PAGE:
Originally Posted by JD NC
I cannot find anything authoritative, but I've seen three conflicting answers to this question:
(1) The iPhone DAC can't decode anything higher than 48khz/16bit
DACs don't decode anything, they convert digital signals to analog. The decoding happens in software, on the ARM cores in the iPhone.
(2) The iPhone DAC decodes 24 bit, up to 48khz/24 bit
See 1). What codecs are supported is a matter of the playback software you are using, the DAC is irrelevant.
(3) iPhone is compatible with 48/24, but downsamples everything to 48/16 before the DAC converts to analog.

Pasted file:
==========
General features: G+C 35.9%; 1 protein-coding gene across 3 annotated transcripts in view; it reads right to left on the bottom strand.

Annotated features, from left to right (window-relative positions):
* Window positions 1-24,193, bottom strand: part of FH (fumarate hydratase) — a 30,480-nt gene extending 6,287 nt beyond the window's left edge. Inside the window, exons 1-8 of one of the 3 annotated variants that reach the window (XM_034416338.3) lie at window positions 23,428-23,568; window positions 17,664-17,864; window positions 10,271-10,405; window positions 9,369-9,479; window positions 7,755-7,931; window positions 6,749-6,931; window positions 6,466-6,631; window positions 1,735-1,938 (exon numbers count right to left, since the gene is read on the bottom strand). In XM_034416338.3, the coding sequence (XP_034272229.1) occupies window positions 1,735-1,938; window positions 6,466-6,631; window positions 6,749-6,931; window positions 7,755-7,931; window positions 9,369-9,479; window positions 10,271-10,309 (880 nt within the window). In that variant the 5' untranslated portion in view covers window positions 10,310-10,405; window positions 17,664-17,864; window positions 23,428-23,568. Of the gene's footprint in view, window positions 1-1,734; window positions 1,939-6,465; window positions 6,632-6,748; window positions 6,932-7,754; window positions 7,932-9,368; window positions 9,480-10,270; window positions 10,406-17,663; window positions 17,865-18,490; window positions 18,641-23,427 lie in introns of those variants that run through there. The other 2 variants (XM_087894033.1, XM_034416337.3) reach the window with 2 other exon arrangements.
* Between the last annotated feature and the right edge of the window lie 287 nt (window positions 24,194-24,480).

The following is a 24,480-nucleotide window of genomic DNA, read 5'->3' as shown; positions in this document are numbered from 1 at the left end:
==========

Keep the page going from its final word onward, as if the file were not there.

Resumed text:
Apple uses Cirrus Logic CODECs in their devices but they are custom parts so unless you get an Apple engineer on the line, you won't get a real answer. That said all non-custom CODECs cirrus sells now are 24bit/96khz parts, including their mobile parts. That doesn't mean that the iphone isn't limiting this to something lower though.
That said, even disregarding the lack of audible differences between 16 vs 24 bit audio given perfect hardware, I doubt you could even measure a difference given the noise floor in such circumstances. The amount of space for filtering and reconstruction within a cellphone is zero and the noise floor is high. As an example, here is Cirrus's mobile device stereo codec
you'll see the dynamic range rating for that part is only 2dB higher for 18-24bit than it is for 16bit, and that is on a perfect testbed for the chip, not when its been stuffed onto a cramped PCB with tons of digital and RF electronics inside a metal case.